If you’ve ever woken up in the middle of the night drenched in sweat then you’ve probably already Googled “What causes night sweats?”. Don’t worry, you’re not alone. Night sweats are a common problem that affect many people, and they can be caused by a variety of factors.
In this post, we’ll explore what causes night sweats, from medical conditions to lifestyle and environmental factors. So, settle down and let’s dive in!
What Causes Night Sweats?
Night sweats, also known as sleep hyperhidrosis, is a common problem that affects many people. It can be an uncomfortable and disruptive experience, often causing sleep disturbances and fatigue, leaving you feeling less than your best self the next day.
Night sweats can be a symptom of an underlying medical condition, but they can also be caused by factors such as medications, lifestyle, and environment.
Main Causes of Night Sweats
One of the most common causes of night sweats is medical conditions. Several medical conditions can cause night sweats, including:
- Menopause: Night sweats are a common symptom of menopause. During menopause, estrogen levels in the body decrease, causing hot flashes and night sweats.
- Infections: Certain infections, such as tuberculosis, endocarditis, and HIV/AIDS, can cause night sweats.
- Cancer: Night sweats are a common symptom of some types of cancer, such as lymphoma.
- Hormonal disorders: Hormonal disorders such as hyperthyroidism, pheochromocytoma, and carcinoid syndrome can cause night sweats.
- Sleep apnea: Sleep apnea is a condition in which breathing stops and starts during sleep, causing snoring and gasping for air. It can also cause night sweats.
- Neurological conditions: Certain neurological conditions, such as autonomic neuropathy, can cause night sweats.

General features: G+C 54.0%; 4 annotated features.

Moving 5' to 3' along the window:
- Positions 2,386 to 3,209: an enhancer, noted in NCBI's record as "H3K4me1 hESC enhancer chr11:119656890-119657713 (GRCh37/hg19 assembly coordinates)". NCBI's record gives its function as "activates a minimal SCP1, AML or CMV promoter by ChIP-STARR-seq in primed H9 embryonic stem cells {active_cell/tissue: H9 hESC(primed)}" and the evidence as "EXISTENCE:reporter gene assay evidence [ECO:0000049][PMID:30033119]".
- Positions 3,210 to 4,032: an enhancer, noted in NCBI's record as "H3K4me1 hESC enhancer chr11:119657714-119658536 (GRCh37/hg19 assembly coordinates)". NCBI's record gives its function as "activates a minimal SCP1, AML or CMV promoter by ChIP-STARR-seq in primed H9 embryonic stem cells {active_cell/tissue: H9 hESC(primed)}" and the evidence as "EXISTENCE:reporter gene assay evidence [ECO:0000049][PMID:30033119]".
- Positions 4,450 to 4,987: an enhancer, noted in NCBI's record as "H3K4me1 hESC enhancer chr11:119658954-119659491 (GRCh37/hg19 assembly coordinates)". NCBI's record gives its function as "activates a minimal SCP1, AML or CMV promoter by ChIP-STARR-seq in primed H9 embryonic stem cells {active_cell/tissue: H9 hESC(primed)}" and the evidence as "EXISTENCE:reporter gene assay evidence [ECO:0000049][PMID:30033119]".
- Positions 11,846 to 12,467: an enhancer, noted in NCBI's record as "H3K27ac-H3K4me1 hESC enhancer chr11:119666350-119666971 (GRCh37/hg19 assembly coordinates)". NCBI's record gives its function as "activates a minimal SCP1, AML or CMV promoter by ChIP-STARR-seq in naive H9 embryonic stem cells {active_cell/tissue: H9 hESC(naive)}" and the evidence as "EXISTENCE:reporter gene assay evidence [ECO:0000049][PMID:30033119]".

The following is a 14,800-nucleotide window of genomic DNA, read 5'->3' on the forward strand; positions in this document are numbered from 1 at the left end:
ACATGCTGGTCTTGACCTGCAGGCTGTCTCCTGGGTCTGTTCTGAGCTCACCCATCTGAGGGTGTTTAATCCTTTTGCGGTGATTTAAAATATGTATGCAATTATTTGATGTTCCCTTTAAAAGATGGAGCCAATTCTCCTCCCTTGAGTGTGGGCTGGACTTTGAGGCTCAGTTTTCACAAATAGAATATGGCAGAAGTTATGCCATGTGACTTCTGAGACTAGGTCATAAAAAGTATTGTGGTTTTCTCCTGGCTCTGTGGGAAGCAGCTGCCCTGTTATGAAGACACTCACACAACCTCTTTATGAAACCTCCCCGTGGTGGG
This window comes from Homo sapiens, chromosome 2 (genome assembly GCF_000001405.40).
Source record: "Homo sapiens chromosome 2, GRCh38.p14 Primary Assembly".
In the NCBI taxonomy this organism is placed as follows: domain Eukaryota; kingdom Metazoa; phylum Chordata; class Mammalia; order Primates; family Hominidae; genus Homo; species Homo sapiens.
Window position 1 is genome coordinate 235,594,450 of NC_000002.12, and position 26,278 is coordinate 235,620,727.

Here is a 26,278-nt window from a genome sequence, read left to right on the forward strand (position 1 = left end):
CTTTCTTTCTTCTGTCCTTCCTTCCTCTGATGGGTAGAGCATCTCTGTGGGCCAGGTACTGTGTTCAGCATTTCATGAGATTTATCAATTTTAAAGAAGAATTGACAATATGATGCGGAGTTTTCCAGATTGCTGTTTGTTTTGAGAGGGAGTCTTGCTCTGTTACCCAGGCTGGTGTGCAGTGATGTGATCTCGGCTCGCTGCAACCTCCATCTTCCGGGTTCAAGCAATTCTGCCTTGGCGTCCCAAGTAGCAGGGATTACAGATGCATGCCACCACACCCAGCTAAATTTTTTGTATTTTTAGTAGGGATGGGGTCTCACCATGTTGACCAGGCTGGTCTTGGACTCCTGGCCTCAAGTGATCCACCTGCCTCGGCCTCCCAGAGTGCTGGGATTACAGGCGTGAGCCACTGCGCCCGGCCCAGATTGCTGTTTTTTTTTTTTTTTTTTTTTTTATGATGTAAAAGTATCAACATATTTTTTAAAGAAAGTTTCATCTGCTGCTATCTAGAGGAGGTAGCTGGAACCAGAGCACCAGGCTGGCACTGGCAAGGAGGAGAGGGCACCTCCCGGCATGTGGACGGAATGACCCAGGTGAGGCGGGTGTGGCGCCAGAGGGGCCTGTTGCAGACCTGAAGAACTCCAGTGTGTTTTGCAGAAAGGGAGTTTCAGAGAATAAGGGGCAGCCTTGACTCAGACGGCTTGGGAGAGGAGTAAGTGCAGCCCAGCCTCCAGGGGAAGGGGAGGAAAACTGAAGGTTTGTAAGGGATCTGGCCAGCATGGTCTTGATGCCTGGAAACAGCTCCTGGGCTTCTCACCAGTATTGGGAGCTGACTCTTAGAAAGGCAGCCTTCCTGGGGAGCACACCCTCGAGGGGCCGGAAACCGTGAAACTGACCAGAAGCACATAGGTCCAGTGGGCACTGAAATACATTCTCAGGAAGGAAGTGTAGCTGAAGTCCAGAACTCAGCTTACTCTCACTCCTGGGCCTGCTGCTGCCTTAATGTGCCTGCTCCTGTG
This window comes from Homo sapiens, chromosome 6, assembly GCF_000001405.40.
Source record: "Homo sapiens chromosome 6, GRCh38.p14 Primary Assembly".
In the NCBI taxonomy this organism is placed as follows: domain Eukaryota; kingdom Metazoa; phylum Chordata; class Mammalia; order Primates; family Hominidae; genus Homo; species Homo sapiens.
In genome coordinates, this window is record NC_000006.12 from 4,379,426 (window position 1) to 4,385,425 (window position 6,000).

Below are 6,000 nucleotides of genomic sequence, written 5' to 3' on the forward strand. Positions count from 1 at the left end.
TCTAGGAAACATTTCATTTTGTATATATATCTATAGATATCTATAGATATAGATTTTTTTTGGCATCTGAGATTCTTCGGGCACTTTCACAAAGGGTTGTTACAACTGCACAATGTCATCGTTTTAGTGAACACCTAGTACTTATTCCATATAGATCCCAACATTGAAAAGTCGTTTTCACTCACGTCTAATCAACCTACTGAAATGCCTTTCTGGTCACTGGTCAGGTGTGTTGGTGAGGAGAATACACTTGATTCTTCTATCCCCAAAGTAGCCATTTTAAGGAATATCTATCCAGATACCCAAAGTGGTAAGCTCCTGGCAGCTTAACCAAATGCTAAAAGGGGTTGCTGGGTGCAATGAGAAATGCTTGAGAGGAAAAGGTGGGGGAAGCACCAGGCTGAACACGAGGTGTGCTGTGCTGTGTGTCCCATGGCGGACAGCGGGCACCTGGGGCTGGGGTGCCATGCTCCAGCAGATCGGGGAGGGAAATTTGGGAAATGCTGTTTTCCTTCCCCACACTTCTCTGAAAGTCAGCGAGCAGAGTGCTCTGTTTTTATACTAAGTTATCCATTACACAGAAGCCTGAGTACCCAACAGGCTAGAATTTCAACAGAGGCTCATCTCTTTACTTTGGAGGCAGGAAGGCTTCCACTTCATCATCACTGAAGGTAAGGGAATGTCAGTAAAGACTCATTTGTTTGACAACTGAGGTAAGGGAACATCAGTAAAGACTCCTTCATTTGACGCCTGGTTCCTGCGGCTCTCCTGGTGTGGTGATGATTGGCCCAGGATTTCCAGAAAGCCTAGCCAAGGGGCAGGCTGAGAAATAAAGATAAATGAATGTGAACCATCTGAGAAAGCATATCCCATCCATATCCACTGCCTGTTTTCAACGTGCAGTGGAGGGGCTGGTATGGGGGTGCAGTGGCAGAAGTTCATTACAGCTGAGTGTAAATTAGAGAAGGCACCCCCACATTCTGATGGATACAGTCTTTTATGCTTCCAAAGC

Certain medications can cause night sweats as a side effect. These include:
- Antidepressants: Some antidepressants, such as tricyclic antidepressants and serotonin-norepinephrine reuptake inhibitors (SNRIs), can cause night sweats.
- Hormone therapy: Hormone therapy used to treat breast cancer or menopause can cause night sweats.
- Hypoglycemic agents: Certain medications used to treat diabetes, such as insulin and sulfonylureas, can cause night sweats.
- Steroids: Steroids such as prednisone can cause night sweats as a side effect.
Lifestyle factors can contribute to night sweats, such as:
- Alcohol consumption: Drinking alcohol can cause night sweats as it increases body temperature and can cause dehydration.
- Spicy foods: Spicy foods can cause night sweats as they can increase body temperature.
- Stress: Stress can cause night sweats as it can increase cortisol levels in the body.
- Obesity: Obesity can cause night sweats as excess body fat can cause increased body temperature.
Some environmental factors that can cause night sweats include:
- High room temperature: Sleeping in a room that is too warm can cause night sweats.
- Bedding: Sleeping on bedding that does not allow for proper ventilation can cause night sweats. Adding thermoregulating material, such as a silk pillowcase, can make all the difference.